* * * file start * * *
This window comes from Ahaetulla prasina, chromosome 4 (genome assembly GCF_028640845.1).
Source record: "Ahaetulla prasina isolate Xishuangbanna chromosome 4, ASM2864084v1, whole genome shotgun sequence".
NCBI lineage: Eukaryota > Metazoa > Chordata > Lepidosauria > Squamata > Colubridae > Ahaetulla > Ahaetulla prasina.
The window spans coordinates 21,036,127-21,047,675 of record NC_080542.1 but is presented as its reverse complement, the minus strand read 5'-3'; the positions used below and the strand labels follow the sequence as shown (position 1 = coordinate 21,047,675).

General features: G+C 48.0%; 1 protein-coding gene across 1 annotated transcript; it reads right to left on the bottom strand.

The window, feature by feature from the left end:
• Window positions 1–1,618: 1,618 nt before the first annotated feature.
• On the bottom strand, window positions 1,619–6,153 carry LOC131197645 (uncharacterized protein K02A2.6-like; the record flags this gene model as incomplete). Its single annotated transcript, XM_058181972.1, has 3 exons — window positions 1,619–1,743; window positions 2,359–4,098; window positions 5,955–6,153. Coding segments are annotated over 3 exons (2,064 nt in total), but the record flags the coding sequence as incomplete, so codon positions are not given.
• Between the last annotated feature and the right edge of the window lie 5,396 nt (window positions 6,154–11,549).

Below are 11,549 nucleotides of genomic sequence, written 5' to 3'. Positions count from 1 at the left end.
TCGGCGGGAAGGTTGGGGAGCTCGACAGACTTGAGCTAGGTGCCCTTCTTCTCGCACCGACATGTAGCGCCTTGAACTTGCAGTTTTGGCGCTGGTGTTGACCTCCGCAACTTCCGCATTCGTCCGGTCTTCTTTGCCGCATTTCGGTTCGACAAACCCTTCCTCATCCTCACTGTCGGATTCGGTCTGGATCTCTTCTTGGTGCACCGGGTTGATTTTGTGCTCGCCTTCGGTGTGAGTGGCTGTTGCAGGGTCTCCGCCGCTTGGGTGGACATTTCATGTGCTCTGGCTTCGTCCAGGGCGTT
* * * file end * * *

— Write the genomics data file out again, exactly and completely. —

This window comes from Ahaetulla prasina, chromosome 4 (genome assembly GCF_028640845.1).
Source record: "Ahaetulla prasina isolate Xishuangbanna chromosome 4, ASM2864084v1, whole genome shotgun sequence".
NCBI lineage: Eukaryota > Metazoa > Chordata > Lepidosauria > Squamata > Colubridae > Ahaetulla > Ahaetulla prasina.
The window spans coordinates 21,036,127-21,047,675 of record NC_080542.1 but is presented as its reverse complement, the minus strand read 5'-3'; the positions used below and the strand labels follow the sequence as shown (position 1 = coordinate 21,047,675).

General features: G+C 48.0%; 1 protein-coding gene across 1 annotated transcript; it reads right to left on the bottom strand.

The window, feature by feature from the left end:
• Window positions 1–1,618: 1,618 nt before the first annotated feature.
• On the bottom strand, window positions 1,619–6,153 carry LOC131197645 (uncharacterized protein K02A2.6-like; the record flags this gene model as incomplete). Its single annotated transcript, XM_058181972.1, has 3 exons — window positions 1,619–1,743; window positions 2,359–4,098; window positions 5,955–6,153. Coding segments are annotated over 3 exons (2,064 nt in total), but the record flags the coding sequence as incomplete, so codon positions are not given.
• Between the last annotated feature and the right edge of the window lie 5,396 nt (window positions 6,154–11,549).

Below are 11,549 nucleotides of genomic sequence, written 5' to 3'. Positions count from 1 at the left end.
TCGGCGGGAAGGTTGGGGAGCTCGACAGACTTGAGCTAGGTGCCCTTCTTCTCGCACCGACATGTAGCGCCTTGAACTTGCAGTTTTGGCGCTGGTGTTGACCTCCGCAACTTCCGCATTCGTCCGGTCTTCTTTGCCGCATTTCGGTTCGACAAACCCTTCCTCATCCTCACTGTCGGATTCGGTCTGGATCTCTTCTTGGTGCACCGGGTTGATTTTGTGCTCGCCTTCGGTGTGAGTGGCTGTTGCAGGGTCTCCGCCGCTTGGGTGGACATTTCATGTGCTCTGGCTTCGTCCAGGGCGTT